Let’s assume for a second that the server allows only a single active request per client. Other requests are queued and processed serially. If this be the case, the new message will be added and assigned ID=11. Response is sent out. When the poll request comes with ID=10, server sees that a more recent message is present and delivers that. Hence, client ends up with duplicates. This is what happens with (a) but it doesn’t explain (c), where server responds saying that there are no messages after ID=10. This can be explained in two ways.
Although the diagrams show that a request once sent is immediately received by the server, in actual fact there’s a delay in the network. It’s therefore possible that although new message request is sent first, it’s received second at the server because it’s packets took longer through the network. But this case is similar to analyzing (b) or (d). So let’s discount network delay since we can analyze (b) and (d) instead. The other most possible explanation is that the server is multithreaded, meaning that for every request it spawns a new thread. This is in fact common for most servers. Even with a single-threaded asynchronous server such as NodeJs, there are multiple worker threads in the background that do processing on concurrent requests.
Scenario (c) can be explained easily knowing that the server can handle multiple requests concurrently. Although the polling request comes in second, its thread starts first even before the new message has been added. Before the polling response can be sent out, the new chat message thread adds the new message and responds. Scenario (d) is very similar, with polling request thread finishing before new chat message thread. Scenario (b) is such that new chat message thread finishes first but its response comes after polling response.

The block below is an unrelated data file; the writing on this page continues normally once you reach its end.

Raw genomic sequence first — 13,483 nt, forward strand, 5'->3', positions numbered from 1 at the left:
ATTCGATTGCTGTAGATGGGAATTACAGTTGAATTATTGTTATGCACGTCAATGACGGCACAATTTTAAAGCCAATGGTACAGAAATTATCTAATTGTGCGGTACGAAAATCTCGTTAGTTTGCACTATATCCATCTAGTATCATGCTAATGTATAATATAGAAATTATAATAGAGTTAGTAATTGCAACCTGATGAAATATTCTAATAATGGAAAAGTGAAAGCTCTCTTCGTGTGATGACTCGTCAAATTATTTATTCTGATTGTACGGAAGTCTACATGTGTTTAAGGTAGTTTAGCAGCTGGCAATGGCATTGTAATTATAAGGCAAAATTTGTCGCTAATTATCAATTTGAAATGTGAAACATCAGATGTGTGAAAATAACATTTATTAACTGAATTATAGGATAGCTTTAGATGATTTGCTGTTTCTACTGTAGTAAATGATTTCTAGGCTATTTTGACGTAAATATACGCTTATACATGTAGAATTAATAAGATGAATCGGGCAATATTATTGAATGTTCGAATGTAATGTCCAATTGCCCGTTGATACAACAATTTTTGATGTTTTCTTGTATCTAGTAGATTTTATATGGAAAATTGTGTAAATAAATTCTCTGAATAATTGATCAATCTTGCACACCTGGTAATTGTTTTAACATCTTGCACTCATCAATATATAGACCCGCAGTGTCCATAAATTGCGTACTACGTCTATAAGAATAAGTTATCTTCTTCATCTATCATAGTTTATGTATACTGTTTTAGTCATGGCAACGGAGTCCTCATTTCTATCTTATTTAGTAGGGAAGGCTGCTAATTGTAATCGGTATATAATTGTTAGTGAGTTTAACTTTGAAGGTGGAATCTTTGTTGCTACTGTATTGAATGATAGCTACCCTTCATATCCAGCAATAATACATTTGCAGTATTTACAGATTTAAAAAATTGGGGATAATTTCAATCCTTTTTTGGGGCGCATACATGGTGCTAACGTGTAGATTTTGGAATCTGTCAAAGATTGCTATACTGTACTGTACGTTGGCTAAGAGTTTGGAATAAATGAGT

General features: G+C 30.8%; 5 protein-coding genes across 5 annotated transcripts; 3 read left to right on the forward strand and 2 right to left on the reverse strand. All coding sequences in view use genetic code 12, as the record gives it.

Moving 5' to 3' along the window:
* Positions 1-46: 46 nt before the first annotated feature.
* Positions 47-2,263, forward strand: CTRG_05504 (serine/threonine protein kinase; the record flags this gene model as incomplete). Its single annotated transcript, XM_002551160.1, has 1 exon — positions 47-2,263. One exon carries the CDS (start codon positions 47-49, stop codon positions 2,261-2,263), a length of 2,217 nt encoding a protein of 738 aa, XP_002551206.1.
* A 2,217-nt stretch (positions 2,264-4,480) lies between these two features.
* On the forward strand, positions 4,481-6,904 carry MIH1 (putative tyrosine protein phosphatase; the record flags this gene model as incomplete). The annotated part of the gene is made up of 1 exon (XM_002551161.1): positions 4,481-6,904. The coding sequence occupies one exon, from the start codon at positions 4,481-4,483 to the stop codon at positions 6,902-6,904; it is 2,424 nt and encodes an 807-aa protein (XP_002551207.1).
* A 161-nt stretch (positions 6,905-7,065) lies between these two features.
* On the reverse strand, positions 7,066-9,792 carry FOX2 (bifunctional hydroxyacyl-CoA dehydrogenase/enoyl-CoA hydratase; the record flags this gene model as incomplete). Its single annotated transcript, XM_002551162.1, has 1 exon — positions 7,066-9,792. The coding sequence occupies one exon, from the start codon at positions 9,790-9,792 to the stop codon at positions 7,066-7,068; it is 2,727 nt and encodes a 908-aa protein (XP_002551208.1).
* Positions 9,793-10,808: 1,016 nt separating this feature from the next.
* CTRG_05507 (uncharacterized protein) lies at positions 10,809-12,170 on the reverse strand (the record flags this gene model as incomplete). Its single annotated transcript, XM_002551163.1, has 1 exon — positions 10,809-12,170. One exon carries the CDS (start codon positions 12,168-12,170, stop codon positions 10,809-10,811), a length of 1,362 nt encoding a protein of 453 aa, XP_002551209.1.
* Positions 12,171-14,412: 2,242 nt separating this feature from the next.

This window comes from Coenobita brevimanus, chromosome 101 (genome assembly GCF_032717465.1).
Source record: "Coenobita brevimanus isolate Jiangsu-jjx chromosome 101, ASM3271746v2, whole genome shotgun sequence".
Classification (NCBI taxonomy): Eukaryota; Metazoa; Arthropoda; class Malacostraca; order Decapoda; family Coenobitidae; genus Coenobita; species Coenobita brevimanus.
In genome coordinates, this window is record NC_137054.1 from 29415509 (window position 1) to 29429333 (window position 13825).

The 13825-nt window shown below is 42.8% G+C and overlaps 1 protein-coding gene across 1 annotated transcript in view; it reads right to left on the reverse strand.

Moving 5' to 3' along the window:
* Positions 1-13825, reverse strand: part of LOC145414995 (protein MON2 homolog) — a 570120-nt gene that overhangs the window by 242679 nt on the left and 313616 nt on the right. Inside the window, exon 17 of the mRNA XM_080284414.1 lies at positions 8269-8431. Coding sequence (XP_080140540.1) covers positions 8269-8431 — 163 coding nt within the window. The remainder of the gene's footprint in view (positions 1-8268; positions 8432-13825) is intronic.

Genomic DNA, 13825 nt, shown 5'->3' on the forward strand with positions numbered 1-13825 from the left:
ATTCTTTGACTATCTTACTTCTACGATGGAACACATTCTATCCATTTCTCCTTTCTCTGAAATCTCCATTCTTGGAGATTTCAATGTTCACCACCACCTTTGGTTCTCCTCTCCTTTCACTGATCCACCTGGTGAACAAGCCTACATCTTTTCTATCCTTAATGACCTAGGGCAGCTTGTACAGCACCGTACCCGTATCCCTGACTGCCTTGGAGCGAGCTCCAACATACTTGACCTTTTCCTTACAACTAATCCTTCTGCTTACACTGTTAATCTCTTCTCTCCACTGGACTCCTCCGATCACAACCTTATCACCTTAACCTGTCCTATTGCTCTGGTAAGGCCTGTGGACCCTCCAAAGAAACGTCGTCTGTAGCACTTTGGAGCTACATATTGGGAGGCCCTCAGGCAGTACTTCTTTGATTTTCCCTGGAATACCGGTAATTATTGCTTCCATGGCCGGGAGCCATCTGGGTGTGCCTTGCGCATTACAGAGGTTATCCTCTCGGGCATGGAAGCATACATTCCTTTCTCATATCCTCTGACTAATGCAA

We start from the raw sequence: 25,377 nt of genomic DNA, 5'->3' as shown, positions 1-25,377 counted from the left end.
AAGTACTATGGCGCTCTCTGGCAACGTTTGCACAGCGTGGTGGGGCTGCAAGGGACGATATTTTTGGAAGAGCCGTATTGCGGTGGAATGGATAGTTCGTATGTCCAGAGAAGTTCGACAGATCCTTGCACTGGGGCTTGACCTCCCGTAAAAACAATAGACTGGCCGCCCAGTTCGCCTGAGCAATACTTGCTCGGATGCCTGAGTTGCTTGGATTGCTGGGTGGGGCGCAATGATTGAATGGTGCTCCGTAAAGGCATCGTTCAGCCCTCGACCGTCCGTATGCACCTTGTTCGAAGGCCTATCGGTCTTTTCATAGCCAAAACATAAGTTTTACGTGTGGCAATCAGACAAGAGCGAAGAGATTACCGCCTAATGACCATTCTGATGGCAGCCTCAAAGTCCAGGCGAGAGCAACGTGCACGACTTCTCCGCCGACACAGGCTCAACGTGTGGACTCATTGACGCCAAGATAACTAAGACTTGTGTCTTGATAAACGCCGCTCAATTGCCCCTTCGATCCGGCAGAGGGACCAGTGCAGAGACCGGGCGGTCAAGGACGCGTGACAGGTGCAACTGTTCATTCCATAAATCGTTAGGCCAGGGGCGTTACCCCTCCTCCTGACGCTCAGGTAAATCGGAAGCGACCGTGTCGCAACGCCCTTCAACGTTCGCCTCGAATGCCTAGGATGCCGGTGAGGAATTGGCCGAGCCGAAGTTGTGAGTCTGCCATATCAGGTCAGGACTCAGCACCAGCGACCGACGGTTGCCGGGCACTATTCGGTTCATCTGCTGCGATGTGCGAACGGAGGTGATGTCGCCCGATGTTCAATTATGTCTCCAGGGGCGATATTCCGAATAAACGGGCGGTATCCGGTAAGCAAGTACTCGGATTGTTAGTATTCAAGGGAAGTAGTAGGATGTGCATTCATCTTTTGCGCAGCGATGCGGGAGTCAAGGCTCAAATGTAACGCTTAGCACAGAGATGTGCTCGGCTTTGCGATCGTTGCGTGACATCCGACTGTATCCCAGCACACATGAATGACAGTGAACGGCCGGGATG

A couple of things can be done to fix the problem. Not all of them are perhaps needed but in the spirit of defensive programming, we want to handle problems that may happen anywhere in the sequence.
- When a new chat message is sent out, stop the poller. Resume it only when response is received. Response must come with most recent 8 messages (11…4). In fact, this solves another problem: another new message has been added by another user. So the response would contain messages (12…5).
- When a response is received, ignore a particular message if it’s already being displayed. Since each message has a unique ID, this can be easily determined.
Author: Arvind Padmanabhan
Arvind Padmanabhan graduated from the National University of Singapore with a master’s degree in electrical engineering. With more than fifteen years of experience, he has worked extensively on various wireless technologies including DECT, WCDMA, HSPA, WiMAX and LTE. He is passionate about tech blogging, training and supporting early stage Indian start-ups. He is a founder member of two non-profit community platforms: IEDF and Devopedia. In 2013, he published a book on the history of digital technology: http://theinfinitebit.wordpress.com.